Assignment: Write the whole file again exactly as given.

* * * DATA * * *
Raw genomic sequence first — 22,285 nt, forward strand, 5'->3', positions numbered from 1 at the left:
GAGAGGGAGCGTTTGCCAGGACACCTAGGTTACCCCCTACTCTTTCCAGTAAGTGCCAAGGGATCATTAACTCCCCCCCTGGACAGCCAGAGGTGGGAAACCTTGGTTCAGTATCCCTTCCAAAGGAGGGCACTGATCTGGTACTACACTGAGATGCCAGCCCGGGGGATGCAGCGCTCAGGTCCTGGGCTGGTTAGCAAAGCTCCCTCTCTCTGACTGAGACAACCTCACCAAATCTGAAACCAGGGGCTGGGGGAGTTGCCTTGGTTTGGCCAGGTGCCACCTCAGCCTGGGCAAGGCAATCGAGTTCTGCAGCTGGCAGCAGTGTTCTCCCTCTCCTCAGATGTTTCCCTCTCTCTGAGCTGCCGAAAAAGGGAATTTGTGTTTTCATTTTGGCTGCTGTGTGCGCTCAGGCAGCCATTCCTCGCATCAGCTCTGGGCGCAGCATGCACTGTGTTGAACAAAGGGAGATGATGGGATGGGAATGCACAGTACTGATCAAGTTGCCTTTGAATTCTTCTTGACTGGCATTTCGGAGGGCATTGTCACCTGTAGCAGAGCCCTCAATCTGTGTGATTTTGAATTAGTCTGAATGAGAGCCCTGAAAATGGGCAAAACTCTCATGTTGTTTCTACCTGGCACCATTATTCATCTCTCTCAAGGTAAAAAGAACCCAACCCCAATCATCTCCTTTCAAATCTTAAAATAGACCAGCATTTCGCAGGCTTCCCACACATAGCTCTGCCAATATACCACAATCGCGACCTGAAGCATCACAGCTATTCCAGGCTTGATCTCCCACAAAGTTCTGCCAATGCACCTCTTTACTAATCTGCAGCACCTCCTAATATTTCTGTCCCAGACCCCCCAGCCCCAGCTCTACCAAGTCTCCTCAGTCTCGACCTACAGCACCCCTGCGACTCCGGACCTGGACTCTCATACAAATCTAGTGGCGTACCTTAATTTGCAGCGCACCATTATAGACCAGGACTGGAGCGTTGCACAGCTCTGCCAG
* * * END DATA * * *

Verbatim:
Raw genomic sequence first — 22,285 nt, forward strand, 5'->3', positions numbered from 1 at the left:
GAGAGGGAGCGTTTGCCAGGACACCTAGGTTACCCCCTACTCTTTCCAGTAAGTGCCAAGGGATCATTAACTCCCCCCCTGGACAGCCAGAGGTGGGAAACCTTGGTTCAGTATCCCTTCCAAAGGAGGGCACTGATCTGGTACTACACTGAGATGCCAGCCCGGGGGATGCAGCGCTCAGGTCCTGGGCTGGTTAGCAAAGCTCCCTCTCTCTGACTGAGACAACCTCACCAAATCTGAAACCAGGGGCTGGGGGAGTTGCCTTGGTTTGGCCAGGTGCCACCTCAGCCTGGGCAAGGCAATCGAGTTCTGCAGCTGGCAGCAGTGTTCTCCCTCTCCTCAGATGTTTCCCTCTCTCTGAGCTGCCGAAAAAGGGAATTTGTGTTTTCATTTTGGCTGCTGTGTGCGCTCAGGCAGCCATTCCTCGCATCAGCTCTGGGCGCAGCATGCACTGTGTTGAACAAAGGGAGATGATGGGATGGGAATGCACAGTACTGATCAAGTTGCCTTTGAATTCTTCTTGACTGGCATTTCGGAGGGCATTGTCACCTGTAGCAGAGCCCTCAATCTGTGTGATTTTGAATTAGTCTGAATGAGAGCCCTGAAAATGGGCAAAACTCTCATGTTGTTTCTACCTGGCACCATTATTCATCTCTCTCAAGGTAAAAAGAACCCAACCCCAATCATCTCCTTTCAAATCTTAAAATAGACCAGCATTTCGCAGGCTTCCCACACATAGCTCTGCCAATATACCACAATCGCGACCTGAAGCATCACAGCTATTCCAGGCTTGATCTCCCACAAAGTTCTGCCAATGCACCTCTTTACTAATCTGCAGCACCTCCTAATATTTCTGTCCCAGACCCCCCAGCCCCAGCTCTACCAAGTCTCCTCAGTCTCGACCTACAGCACCCCTGCGACTCCGGACCTGGACTCTCATACAAATCTAGTGGCGTACCTTAATTTGCAGCGCACCATTATAGACCAGGACTGGAGCGTTGCACAGCTCTGCCAG